Manhattan Renters Take Stand for Concessions

Central Park UES

Landlords opted to grant concessions for tenants instead of lowering rents last month more than they have in the past two years, according to the latest market reports.

While the demand is typically slower for rentals in the winter months, this season has been surprisingly slow in the eyes of some landlords. Last year, tenants were able to raise rents without losing demand, but this past January, tenants grew reluctant to pay the high rents of Manhattan.

According to a report compiled for Elliman by Jonathan Miller, the use of concessions by landlords—such as paying for a broker fees or a month of free rent—expanded to from 12.8 percent of the market in December to 13.1 percent in January. Even more noteworthy, concessions made up just 5 percent of new rentals in January of 2013.

Instead of simply lowering their rents, landlords prefer concessions so that the face amount of the lease is higher when a tenant’s lease is up for renewal. Healthy rents also help landlords keep their lenders happy when refinancing.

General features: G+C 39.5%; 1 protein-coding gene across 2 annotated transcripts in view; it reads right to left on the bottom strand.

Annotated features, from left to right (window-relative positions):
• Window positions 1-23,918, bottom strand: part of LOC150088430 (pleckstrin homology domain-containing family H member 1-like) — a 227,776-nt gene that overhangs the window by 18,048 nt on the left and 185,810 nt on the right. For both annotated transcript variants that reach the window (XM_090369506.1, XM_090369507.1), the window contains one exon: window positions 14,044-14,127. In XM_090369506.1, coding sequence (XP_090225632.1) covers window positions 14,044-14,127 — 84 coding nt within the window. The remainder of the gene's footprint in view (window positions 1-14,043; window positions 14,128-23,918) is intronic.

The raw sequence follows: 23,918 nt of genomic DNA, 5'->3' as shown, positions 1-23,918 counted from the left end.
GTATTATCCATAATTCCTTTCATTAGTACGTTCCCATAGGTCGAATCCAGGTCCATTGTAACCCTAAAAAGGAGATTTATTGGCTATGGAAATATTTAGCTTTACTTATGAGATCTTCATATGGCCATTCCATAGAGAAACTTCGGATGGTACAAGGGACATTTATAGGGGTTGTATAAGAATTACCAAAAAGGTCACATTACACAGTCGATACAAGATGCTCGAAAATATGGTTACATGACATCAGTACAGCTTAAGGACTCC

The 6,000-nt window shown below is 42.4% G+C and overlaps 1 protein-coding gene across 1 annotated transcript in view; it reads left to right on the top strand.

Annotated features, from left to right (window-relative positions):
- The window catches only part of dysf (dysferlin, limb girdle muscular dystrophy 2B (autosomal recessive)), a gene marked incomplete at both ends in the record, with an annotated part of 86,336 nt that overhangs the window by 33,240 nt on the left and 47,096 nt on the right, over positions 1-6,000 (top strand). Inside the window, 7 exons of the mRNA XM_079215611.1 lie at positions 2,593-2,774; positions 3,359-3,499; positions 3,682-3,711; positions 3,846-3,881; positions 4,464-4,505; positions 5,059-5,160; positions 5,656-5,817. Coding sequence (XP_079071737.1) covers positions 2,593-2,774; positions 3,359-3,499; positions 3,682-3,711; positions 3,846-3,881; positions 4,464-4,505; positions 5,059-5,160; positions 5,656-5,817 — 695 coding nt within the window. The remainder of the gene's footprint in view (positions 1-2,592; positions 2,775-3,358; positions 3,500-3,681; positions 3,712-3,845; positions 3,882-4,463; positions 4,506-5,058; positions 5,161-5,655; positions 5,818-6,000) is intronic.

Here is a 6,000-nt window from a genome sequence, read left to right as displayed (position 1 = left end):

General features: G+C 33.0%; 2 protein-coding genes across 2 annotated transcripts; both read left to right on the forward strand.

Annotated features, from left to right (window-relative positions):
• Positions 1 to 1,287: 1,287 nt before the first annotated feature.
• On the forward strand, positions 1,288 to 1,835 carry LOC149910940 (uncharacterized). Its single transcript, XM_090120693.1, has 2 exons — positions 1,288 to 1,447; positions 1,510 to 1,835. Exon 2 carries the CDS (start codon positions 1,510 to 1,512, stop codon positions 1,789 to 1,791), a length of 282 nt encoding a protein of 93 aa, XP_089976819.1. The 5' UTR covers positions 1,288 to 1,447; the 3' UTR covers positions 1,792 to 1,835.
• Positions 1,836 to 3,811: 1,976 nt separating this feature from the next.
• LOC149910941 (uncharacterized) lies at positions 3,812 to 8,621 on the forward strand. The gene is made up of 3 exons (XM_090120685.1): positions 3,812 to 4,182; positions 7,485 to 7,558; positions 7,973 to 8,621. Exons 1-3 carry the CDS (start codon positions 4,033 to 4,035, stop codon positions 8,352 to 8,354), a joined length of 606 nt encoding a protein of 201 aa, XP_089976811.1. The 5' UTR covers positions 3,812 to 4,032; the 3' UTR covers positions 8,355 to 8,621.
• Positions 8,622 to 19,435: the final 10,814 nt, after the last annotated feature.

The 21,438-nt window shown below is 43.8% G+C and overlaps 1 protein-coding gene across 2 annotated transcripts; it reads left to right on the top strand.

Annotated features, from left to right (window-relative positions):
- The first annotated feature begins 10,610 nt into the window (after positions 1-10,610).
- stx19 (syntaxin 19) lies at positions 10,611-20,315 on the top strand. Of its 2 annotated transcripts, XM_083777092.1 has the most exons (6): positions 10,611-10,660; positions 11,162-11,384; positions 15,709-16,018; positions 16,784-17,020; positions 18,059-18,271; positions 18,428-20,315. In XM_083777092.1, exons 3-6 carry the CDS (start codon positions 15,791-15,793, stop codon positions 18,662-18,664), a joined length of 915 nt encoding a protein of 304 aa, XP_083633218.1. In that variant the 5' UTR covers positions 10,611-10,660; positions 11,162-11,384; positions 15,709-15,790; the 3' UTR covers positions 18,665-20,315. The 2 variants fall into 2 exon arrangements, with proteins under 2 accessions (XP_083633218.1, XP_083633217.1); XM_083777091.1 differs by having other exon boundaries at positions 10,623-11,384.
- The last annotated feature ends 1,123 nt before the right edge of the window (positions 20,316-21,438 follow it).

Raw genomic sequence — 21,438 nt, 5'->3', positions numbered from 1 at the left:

Manhattan rents declined again, now for the fifth straight month. The median price for an apartment in January was $3,114, down just 1.1 percent from January 2013, but down none the less. For luxury rentals in Manhattan, however, rents actually saw a year-over increase of 5.3 percent, now going for a median of $8,000 per month compared to last year’s $7,595.

In Brooklyn, the median rental price saw a substantial 12-percent increase to $2,830 per month compared to the same month last year. Though Brooklyn rents continue to rise, the borough is still an attractive option for renters seeking more affordable apartments. The opening of several new luxury apartment buildings in Brooklyn is certainly driving the median rent upward as well.